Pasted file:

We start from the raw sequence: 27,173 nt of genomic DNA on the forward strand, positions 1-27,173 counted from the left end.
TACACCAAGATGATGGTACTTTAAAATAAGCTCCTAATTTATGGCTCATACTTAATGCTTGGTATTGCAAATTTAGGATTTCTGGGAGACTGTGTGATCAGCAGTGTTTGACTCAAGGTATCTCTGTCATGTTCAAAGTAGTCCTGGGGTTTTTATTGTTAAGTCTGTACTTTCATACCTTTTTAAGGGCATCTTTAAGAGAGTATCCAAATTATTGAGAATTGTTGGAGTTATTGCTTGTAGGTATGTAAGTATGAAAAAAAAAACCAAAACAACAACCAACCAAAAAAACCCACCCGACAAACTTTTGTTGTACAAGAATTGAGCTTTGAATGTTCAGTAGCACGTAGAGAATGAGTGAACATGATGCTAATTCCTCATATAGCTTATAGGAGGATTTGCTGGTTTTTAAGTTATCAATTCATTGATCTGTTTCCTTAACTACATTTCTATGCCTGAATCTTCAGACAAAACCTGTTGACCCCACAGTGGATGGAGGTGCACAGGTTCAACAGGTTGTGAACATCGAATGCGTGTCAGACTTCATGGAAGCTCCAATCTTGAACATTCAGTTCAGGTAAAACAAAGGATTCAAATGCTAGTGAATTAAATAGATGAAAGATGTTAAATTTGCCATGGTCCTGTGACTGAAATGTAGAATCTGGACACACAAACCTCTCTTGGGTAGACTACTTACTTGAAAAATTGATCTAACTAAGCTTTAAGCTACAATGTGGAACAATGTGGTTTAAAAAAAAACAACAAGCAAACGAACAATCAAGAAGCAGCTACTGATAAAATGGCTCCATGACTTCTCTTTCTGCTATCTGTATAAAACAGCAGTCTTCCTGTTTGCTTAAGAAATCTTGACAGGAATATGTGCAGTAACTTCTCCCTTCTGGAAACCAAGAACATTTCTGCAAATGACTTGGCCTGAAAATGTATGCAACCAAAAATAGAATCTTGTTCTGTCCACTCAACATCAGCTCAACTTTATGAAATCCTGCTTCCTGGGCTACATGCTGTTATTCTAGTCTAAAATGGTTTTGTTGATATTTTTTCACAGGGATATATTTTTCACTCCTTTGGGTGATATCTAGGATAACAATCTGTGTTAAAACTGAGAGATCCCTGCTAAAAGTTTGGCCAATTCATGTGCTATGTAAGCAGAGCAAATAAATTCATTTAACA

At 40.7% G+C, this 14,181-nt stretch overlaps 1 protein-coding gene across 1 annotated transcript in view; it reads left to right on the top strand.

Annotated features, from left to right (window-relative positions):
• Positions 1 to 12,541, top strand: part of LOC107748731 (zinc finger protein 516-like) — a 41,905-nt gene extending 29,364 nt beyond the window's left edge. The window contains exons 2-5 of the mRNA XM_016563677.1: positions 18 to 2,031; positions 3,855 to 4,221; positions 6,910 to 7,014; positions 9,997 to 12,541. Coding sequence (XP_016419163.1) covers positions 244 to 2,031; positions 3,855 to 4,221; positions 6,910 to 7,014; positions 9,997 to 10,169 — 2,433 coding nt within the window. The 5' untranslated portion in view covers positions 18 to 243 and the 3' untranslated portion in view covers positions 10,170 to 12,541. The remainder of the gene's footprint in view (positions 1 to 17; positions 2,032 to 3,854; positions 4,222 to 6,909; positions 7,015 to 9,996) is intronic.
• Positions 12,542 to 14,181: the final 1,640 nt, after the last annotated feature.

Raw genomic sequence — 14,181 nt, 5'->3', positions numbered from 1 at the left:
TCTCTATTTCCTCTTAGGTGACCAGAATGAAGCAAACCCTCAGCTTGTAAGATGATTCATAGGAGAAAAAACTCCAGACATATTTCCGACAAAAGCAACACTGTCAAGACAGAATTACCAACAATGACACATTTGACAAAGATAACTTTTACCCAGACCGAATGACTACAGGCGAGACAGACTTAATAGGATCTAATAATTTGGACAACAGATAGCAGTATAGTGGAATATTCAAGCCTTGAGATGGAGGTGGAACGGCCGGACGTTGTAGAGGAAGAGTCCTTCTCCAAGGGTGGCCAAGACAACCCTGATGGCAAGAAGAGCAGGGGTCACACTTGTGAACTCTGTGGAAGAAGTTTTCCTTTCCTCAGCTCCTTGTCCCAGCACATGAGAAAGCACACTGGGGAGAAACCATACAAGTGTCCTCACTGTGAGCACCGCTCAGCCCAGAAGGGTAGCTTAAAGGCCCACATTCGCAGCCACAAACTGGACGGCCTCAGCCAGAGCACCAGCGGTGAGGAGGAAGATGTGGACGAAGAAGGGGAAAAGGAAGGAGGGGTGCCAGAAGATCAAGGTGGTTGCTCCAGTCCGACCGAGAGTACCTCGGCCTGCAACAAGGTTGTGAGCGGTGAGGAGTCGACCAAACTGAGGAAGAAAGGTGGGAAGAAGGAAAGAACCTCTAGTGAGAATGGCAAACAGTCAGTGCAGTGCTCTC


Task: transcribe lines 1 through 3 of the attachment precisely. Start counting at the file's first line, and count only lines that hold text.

We start from the raw sequence: 27,173 nt of genomic DNA on the forward strand, positions 1-27,173 counted from the left end.
TACACCAAGATGATGGTACTTTAAAATAAGCTCCTAATTTATGGCTCATACTTAATGCTTGGTATTGCAAATTTAGGATTTCTGGGAGACTGTGTGATCAGCAGTGTTTGACTCAAGGTATCTCTGTCATGTTCAAAGTAGTCCTGGGGTTTTTATTGTTAAGTCTGTACTTTCATACCTTTTTAAGGGCATCTTTAAGAGAGTATCCAAATTATTGAGAATTGTTGGAGTTATTGCTTGTAGGTATGTAAGTATGAAAAAAAAAACCAAAACAACAACCAACCAAAAAAACCCACCCGACAAACTTTTGTTGTACAAGAATTGAGCTTTGAATGTTCAGTAGCACGTAGAGAATGAGTGAACATGATGCTAATTCCTCATATAGCTTATAGGAGGATTTGCTGGTTTTTAAGTTATCAATTCATTGATCTGTTTCCTTAACTACATTTCTATGCCTGAATCTTCAGACAAAACCTGTTGACCCCACAGTGGATGGAGGTGCACAGGTTCAACAGGTTGTGAACATCGAATGCGTGTCAGACTTCATGGAAGCTCCAATCTTGAACATTCAGTTCAGGTAAAACAAAGGATTCAAATGCTAGTGAATTAAATAGATGAAAGATGTTAAATTTGCCATGGTCCTGTGACTGAAATGTAGAATCTGGACACACAAACCTCTCTTGGGTAGACTACTTACTTGAAAAATTGATCTAACTAAGCTTTAAGCTACAATGTGGAACAATGTGGTTTAAAAAAAAACAACAAGCAAACGAACAATCAAGAAGCAGCTACTGATAAAATGGCTCCATGACTTCTCTTTCTGCTATCTGTATAAAACAGCAGTCTTCCTGTTTGCTTAAGAAATCTTGACAGGAATATGTGCAGTAACTTCTCCCTTCTGGAAACCAAGAACATTTCTGCAAATGACTTGGCCTGAAAATGTATGCAACCAAAAATAGAATCTTGTTCTGTCCACTCAACATCAGCTCAACTTTATGAAATCCTGCTTCCTGGGCTACATGCTGTTATTCTAGTCTAAAATGGTTTTGTTGATATTTTTTCACAGGGATATATTTTTCACTCCTTTGGGTGATATCTAGGATAACAATCTGTGTTAAAACTGAGAGATCCCTGCTAAAAGTTTGGCCAATTCATGTGCTATGTAAGCAGAGCAAATAAATTCATTTAACA

At 40.7% G+C, this 14,181-nt stretch overlaps 1 protein-coding gene across 1 annotated transcript in view; it reads left to right on the top strand.